How important are key individuals in shaping the success or failure of economies? …Neil Monnery’s A Tale of Two Economies is in some sense a polemic against historical determinism, at least insofar as promoting economic reforms is concerned.It stresses the importance of two single individuals, one a great man for many, one an obscure official and political unknown to the most, in shaping the destiny of their respective countries. …Ernesto “Che” Guevara and John Cowperthwaite. …Monnery insists that both of them were “deep and original thinkers.” …The key difference between the two was perhaps that Cowperthwaite had a solid education in economics… Neither the way in which Hong Kong progressed, nor Cuba’s, were thus inevitable.
Monnery points out that Hong Kong’s success happened not because Cowperthwaite and his colleague were trying “to plant an ideological flag,” but because they were “professional pragmatists.” …Then the success of relatively libertarian arrangements in Hong Kong perpetuated itself. …Cowperthwaite tested what he knew about classical economics when he “first arrived in Hong Kong, in 1945” and “was put in charge of price control.… He soon realized the problems with attempting to set prices low enough to meet consumer needs but high enough to encourage supply, and in a dynamic environment.” He opposed subsidies that he saw as “a brazen attempt to feed at the trough of government subsidies.” …Cowperthwaite is a hero to Monnery, who emphasises his competence, and even more, his integrity.
Pursuing life, liberty & happiness must be accomplished by individuals, and can’t be granted to us by bureaucrats or gov’t programs.
Milton Friedman understood this and trumpeted this message throughout his life.
People in wealthier nations, on average, live longer and better lives than residents of poorer nations. …government policy makers should consider the adverse effects on health and mortality of economic policies that impose costs on the productive sector of the economy.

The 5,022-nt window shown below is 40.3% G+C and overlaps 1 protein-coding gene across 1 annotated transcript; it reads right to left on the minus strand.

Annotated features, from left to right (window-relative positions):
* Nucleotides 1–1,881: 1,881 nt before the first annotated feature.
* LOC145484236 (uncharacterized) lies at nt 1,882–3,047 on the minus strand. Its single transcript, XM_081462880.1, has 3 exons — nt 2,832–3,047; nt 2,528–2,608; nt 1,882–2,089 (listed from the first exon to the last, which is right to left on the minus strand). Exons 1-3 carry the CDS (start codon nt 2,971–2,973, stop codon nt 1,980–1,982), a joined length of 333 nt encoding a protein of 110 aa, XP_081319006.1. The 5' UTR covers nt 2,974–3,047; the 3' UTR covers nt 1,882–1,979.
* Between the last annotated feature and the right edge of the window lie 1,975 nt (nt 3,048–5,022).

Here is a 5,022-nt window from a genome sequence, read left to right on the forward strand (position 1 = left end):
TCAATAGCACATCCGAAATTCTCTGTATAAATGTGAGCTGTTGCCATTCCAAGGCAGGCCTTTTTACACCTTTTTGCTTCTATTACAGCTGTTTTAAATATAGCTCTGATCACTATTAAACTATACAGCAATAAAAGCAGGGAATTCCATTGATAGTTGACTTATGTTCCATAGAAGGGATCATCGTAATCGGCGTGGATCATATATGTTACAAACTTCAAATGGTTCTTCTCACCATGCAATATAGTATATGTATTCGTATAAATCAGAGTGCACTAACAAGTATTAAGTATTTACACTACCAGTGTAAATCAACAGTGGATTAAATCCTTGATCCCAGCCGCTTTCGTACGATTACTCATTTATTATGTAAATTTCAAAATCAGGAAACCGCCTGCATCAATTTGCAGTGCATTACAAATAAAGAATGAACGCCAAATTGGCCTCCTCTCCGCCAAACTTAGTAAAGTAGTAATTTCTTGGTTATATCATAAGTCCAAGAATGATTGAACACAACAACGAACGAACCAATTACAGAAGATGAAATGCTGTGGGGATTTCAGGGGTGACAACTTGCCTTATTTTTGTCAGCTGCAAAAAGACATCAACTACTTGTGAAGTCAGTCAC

It then puts forth the sensible hypothesis about the economy-wide implications of onerous red tape.
Lutter and Morrall (1994) attribute to Aaron Wildavsky, see for example Wildavsky (1980), the general proposition that government programs tend to reduce economic growth, thereby interfering with the primary mechanism by which human health has improved over time. According to Lutter and Morrall, the first to apply this principle quantitatively was Keeney (1990), who calculated that an additional death occurs for roughly each $3.14 million to $7.25 million of income lost (1980 dollars). OMB on several occasions has brought health-health analysis to bear both in its review of OSHA regulations related to worker safety, and in examining regulations of other agencies, such as EPA and FDA. For example, using a finding that $7.5 million of costs induces one additional statistical death, OMB argued that although OSHA’s proposed permissible exposure limits for a large number of workplace air contaminants would offer the benefit of preventing 8 to 13 deaths per year, the regulatory costs of $163 million per year would indirectly cause some 22 deaths annually.
In the short run, though, the Venezuelan government gets to play Santa Claus. At least for 2016.
But it won’t have that option in 2017. And because the nation’s kleptocratic government is running out of victims, it’s just a matter of time before the system collapses, at which point the government either gives up power or launches a brutal crackdown.
Hopefully the former.
They deserve the latter.
Earlier this year, I borrowed from Dante’s Inferno and created the Five Circles of Statist Hell. At the time, I suggested that Venezuela was on the cusp of moving from the third circle (̶…